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The New England Firearms .410 Review


 
A .410 for less than $100.00 and sweet to shoot as well!
A .410 for less than $100.00 and sweet to shoot as well!

Where do I begin? I guess most guys on the Internet today would be more into writing reviews for say, a CZ Woodcock, Beretta, or some other “higher priced” .410 shotgun, but truth is, how many of us can afford one! Don’t get me wrong, if I was given one to test and review, I would, but on my income – cheaper is often better. Which brings up another issue, this little shotgun may be inexpensive – but it is not cheap!

The NEF .410 I write about is not mine. It is the one my wife and I bought our son 8 years ago for Christmas. You can read the story on my blog, somewhere in the archives now. Anyway, we purchased this .410 at K-Mart, before the chain stores started “wiggin out” and getting “Politically” correct. It cost us $79.00 and I believe that was the best money we ever spent.

First off, I want to say, when training youngsters to shoot, it can be a bit scary after the first shot. You know what I write of, that first shot can make or break a kid, and if they break, or at least get nervous, their could be another round right behind that one that needs to escape. O’ sure, we are all carefully standing behind them, waiting and watching, ready to grab the gun and help them put the safety on – speaking words of affirmation like – “Watch the barrel son” or “No honey you won’t die it only kicks a little”. Anyhow, the point has more to do with that first time in the field: when the young’un shoots that first rabbit, partridge, squirrel – whatever! Bang goes the gun, down falls the critter and “whoosh goes the kid” to collect their prize, and sometimes with no forethought of gun safety!

That is why I recommend a single shot firearm for beginners and the New England Firearms .410 is a great first gun. The length of pull is 14″, a bit large for the younger kids,a bit small for the older kids, but I found it to be easy mounting with little issue for sight picture – and I am 5’11″! The NEF .410 takes 2.5″. 2.75″ and 3″ shells. I have used all the shot shell sizes and found the pattern to be very tight out to 30 yards regardless of shot shell size, with 75% of the pellets in a 30″ radius, and #4s, 5s, and 6s performing the best. The interesting (and fun) thing about this .410 is how it throws Brennekeslugs. At 40 yards I have placed these slugs in a 2″ group – and that with only a bead front sight! As for looks, the one we bought has a beautiful rich brown stock and fore-arm. The NEF .410 is rugged! It opens smoothly and locks down tight as a drum! There is also a safety bar to prevent accidental dis-charge. A great asset afield.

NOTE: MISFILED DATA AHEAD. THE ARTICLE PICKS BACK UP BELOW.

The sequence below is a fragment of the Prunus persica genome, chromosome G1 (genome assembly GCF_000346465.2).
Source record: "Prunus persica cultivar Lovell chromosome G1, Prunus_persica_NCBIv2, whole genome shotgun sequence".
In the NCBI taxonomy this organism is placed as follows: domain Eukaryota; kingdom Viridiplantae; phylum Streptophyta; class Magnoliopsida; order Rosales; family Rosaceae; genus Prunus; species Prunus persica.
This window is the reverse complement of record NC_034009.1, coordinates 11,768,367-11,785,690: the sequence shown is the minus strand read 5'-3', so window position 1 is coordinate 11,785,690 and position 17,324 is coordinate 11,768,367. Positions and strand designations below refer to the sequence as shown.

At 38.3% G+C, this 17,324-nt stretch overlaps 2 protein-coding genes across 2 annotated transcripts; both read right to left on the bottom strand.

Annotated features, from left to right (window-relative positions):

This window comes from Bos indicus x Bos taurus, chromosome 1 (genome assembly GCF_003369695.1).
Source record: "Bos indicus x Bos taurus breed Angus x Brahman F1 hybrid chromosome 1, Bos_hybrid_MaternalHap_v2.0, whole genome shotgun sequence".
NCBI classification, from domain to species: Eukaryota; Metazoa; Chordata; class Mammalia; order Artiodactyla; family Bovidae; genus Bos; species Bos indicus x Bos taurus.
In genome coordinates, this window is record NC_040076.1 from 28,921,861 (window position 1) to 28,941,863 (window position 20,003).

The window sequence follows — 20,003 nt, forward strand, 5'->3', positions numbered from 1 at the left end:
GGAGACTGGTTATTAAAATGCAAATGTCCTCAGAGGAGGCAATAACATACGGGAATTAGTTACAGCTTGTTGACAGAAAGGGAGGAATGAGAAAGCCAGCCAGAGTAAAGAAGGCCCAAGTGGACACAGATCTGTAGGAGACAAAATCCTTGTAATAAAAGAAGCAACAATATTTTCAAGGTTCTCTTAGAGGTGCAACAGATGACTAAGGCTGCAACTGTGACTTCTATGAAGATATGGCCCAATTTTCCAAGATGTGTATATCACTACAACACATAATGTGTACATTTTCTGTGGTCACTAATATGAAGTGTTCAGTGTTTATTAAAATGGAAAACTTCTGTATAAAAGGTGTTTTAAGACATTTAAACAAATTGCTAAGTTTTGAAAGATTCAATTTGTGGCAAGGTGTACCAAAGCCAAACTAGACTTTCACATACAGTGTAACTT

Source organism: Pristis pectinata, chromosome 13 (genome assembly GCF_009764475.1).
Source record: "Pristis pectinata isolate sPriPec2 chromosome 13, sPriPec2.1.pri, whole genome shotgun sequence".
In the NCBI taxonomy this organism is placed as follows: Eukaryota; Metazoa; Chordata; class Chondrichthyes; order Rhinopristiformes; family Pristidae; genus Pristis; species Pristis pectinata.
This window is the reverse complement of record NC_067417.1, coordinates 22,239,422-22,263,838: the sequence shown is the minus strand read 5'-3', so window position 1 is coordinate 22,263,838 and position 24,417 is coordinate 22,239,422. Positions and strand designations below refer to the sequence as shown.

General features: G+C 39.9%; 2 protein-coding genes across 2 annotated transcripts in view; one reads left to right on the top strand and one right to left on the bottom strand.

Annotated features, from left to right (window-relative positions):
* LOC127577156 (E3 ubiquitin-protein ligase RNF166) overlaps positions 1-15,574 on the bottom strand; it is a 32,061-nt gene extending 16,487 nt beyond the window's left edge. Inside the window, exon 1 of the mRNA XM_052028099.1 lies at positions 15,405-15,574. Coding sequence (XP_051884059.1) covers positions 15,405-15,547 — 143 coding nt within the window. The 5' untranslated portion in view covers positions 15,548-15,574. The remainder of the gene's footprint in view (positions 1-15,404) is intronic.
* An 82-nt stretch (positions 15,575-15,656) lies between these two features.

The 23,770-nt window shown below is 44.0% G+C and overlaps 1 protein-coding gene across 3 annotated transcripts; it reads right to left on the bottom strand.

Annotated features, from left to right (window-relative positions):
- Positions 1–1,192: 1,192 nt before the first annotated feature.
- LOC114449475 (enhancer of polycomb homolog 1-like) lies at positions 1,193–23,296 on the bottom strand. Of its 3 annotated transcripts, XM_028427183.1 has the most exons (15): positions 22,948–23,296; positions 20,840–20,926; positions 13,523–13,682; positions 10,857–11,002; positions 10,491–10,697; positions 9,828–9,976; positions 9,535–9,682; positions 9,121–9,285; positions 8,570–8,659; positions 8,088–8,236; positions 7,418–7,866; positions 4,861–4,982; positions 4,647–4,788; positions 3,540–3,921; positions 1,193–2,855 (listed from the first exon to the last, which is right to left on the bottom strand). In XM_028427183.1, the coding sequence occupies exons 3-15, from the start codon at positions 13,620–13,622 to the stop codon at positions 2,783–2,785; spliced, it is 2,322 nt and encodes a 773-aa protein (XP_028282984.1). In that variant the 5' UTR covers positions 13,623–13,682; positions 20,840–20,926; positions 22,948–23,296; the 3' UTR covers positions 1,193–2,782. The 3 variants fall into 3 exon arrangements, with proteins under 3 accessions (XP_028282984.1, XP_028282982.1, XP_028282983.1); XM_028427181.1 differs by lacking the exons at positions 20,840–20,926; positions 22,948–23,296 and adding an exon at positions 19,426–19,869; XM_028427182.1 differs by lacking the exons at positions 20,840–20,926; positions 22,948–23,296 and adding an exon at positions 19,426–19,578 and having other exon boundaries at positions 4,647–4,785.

Below are the specs for the New England Firearms Pardner .410 as taken from http://www.hr1871.com/Firearms/Shotguns/pardnerYouth.asp

 

Model Pardner®
  410 Bore (SB1-041)
Barrel 32″ (SB1-932)
28″ (SB1-010)
26″ (20 Gauge, 28 Gauge, .410 Bore)
Stock American hardwood, walnut finish, pistol grip.
Barrel 26″
Chamber Up to 3″ (12 Gauge, 20 Gauge, .410 Bore)
2 3/4″ (28 Gauge)
Sights Bead front
Choke Modified or Full (12 Gauge, 20 Gauge)
Modified (28 Gauge)
Full (12 Gauge, .410 Bore)
Length 47″ (SB1-932)
43″ (SB1-010)
41″ (20 Gauge, 28 Gauge, .410 Bore)
Length of Pull 14″
Drop at Comb 1-1/2″
Drop at Heel 2″
Weight 5-6 lbs.

 

 Aside from the safety standpoint a .410, single shot, will help young and old to better judge distance to target, timing, lead on fast moving gamebirds etc., because of three dynamics:

A. There is only one shot – make it count

B. The .410 REQUIRES accuracy and skill thereby requiring more practice and time afield (always a good thing)

C. The .410 does NOT mutilate everything it hits! Aside from the occasional squirrel or Woodcock that receives a “Dead On” direct hit, no pun intended, most of the game taken can be done with superb head shots.

Therefore once the .410 is mastered, and it takes mastering, the shooter will be well on their way to becoming a master gunner. I know, because my son is now 24 years old and a Marine Corps Officer shooting clay pigeons with his friends, and guess what his favorite shotgun is? That little single shot.410 by New England Firearms, and guess who shoots alot of birds other guys miss? You guessed it – my son and that diminutive .410 of his.

Brent M. Charles

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  1. Al verheyn
    November 9, 2010 at 3:59 am | #1

    Can you a slug in a .410 with a full choke barrel

    • puritanpastor
      November 10, 2010 at 12:50 am | #2

      Yes you can. I have successfully used Brenneke slugs in my Full-choked guns because they “Swage” down. I have also used a .358 saboted round too (my own). I DO NOT recommend using slugs in full choke barrels though for two reasons:
      1. Safety
      2. Accuracy
      It is just not a good safety practice to use slugs in a full choke regardless of the make or size. It only takes a fraction of a second to chamber the wrong round and blow your gun up, possible hurting yourself and others. The best .410 slug guns are “Cylinder Bore” shotguns dedicated to the purpose.
      I have “Cut” the choke off of two shotguns for this purpose; have also purchased separate barrels for my shotguns so I can change from one to the other. This has allowed me to create and safely shoot .410 slugs from 148-210 grains in weight!
      My recommendation is NOT to use slugs in any “Full Choke” shotgun. If you need more help just let me know.
      Thanks,
      Brent

  2. August 21, 2012 at 8:12 am | #3

    very good review Brent thanks for all the info

  1. January 1, 2011 at 7:31 am | #1

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